Third, in my situation, it is highly unlikely I would be able to find my parents. Since I was found in a bakery, There is no documentation about my parents. Basically I would have to participate in a television program where adoptees can search for their parents, and people call in if they have any information. I feel that my situation would make the likelihood of me finding my birth parents to be very unlikely which I guess discourages me from starting the search. I know this is a weak excuse, it still plays a role in my decision.

My last concern is if I am successful in finding my birth parents, that the urge to move/live in Korea would be too much for me. I think I would end up moving to Korea almost immediately. This would really hurt my career and I am not ready to put my career on hold right now.

I am slowing working on these items. I am slowly coming to terms that I will want to start the search for my birth parents soon. I am taking Korean tutoring right now, so hopefully I will be able to speak Korean to my birth mother.

As a result of addressing these items, I create a fear. I am fearful that while I prepare to begin my search that I risk that my birth parents may pass away. Obviously the longer I wait the more of a risk this becomes.


  1. This is an incredibly honest post. I google-shared it, because I want to make sure other APs read it. Knowing the process you are working through will definitely help us help our kids. Thanks very much.

  2. Hello! I am still really new to your blog, and I haven't had much time to read through everything yet. I just wanted to say to you "bravo" on putting out your feelings so boldly. I know it must have been hard for you to do so. I bet that when the time is right everything will fall into place and it looks like you are taking all the right steps. Especially in learning Korean, not being able to communicate when you do find them would be excruciating. Good luck. :)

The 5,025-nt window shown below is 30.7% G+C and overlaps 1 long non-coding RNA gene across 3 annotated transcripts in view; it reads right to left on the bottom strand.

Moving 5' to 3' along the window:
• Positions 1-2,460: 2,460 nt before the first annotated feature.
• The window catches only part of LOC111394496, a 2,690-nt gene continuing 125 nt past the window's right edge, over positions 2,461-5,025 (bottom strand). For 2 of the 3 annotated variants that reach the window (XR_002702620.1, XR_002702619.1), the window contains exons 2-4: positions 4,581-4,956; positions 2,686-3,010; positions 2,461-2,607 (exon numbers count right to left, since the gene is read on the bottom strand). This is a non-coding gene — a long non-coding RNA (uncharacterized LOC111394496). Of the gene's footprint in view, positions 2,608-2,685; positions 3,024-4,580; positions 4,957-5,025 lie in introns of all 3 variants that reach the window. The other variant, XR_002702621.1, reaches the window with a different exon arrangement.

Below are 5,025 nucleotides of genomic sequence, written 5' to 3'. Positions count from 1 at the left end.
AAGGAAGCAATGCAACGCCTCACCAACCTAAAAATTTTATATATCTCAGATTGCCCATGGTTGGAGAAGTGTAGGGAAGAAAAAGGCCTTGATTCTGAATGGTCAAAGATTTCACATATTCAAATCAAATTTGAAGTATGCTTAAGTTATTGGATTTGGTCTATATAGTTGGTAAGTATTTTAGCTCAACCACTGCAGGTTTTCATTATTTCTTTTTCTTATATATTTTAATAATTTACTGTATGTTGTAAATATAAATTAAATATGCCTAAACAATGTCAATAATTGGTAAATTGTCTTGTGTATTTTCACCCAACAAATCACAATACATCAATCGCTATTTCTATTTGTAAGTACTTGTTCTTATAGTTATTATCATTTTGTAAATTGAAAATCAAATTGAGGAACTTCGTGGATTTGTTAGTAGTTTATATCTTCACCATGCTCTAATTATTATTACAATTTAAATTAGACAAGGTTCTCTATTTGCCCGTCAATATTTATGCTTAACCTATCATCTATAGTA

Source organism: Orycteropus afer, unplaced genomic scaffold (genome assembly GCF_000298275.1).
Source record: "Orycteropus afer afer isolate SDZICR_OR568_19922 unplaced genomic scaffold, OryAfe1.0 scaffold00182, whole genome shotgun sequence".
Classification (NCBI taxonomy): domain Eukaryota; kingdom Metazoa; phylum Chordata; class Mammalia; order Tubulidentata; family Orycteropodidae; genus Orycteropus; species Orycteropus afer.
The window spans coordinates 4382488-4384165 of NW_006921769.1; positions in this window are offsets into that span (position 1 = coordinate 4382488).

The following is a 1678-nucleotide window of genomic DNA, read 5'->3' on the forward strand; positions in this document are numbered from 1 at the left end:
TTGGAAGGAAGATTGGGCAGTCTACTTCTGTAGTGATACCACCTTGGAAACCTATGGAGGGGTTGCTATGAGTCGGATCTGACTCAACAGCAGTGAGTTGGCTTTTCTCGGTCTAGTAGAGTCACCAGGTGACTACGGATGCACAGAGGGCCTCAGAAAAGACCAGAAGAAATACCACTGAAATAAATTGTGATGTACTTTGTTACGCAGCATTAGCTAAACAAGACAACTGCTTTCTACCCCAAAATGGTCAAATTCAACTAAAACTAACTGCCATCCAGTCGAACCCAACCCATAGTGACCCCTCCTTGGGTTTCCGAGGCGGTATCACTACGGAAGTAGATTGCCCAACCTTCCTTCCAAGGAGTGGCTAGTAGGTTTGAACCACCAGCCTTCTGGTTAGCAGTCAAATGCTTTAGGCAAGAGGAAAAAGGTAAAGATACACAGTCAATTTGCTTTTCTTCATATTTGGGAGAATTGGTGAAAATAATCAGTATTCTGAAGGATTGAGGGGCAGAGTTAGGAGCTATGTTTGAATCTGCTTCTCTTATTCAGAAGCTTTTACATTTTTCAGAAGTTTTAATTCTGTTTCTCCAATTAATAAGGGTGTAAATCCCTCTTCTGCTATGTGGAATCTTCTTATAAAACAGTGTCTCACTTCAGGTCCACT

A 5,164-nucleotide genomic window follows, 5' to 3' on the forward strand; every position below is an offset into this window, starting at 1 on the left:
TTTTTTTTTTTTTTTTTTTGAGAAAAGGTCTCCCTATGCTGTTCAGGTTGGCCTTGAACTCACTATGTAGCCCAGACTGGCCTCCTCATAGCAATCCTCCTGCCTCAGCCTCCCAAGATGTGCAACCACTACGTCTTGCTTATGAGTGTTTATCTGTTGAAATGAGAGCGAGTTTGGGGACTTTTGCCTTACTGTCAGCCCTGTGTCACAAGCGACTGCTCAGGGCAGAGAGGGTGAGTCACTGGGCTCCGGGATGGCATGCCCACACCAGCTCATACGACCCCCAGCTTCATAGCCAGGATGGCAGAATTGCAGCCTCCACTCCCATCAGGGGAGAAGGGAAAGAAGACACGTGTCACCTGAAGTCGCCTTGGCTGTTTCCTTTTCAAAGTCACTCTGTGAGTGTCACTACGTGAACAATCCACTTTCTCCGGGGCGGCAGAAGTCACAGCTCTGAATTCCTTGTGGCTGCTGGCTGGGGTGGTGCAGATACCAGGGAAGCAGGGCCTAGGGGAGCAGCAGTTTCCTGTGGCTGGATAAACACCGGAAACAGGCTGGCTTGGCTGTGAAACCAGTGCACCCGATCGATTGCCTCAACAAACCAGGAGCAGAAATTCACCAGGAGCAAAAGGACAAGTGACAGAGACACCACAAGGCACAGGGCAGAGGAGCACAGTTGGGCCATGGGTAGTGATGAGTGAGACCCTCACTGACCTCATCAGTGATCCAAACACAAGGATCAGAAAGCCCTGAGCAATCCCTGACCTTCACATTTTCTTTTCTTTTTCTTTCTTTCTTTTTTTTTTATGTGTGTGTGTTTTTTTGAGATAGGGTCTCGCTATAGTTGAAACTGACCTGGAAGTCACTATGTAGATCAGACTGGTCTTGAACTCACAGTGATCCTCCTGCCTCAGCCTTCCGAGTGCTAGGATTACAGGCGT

3. "When I do meet my birth mother, I want to be able to speak to her. That means that I need to learn Korean. I think that would be an agonizing feeling. I know it would really upset me, not being able to speak to my birth mother when I find her."

    Yes, it is quite agonizing.

    It's also humiliating and gutwrenching.

    In fact, I don't even have the words in the English language that could ever describe it.

  4. Thanks again for another wonderful post. I just received some baby pictures from HOLT that were in my file. I've come full circle in my quest to find my parents. In my teens and early twenties I was so angry every time I looked in the mirror because of I didn't feel Korean, but I looked it. I was ashamed for being adopted. I just wanted to "fit in." (if there is such a thing) Now pushing 30 and having two children I am more open to the idea of information. The social worker is still researching the where abouts of my parents based on limited information. I have tons more questions for you regarding your travels there, I need to find some time and get them into an e-mail for you. You've definitely opened my eyes though to this venture. Again, thanks for the wonderful blog you keep. I watched the documentary the other night, box of tissues didn't cut it, I needed a towel.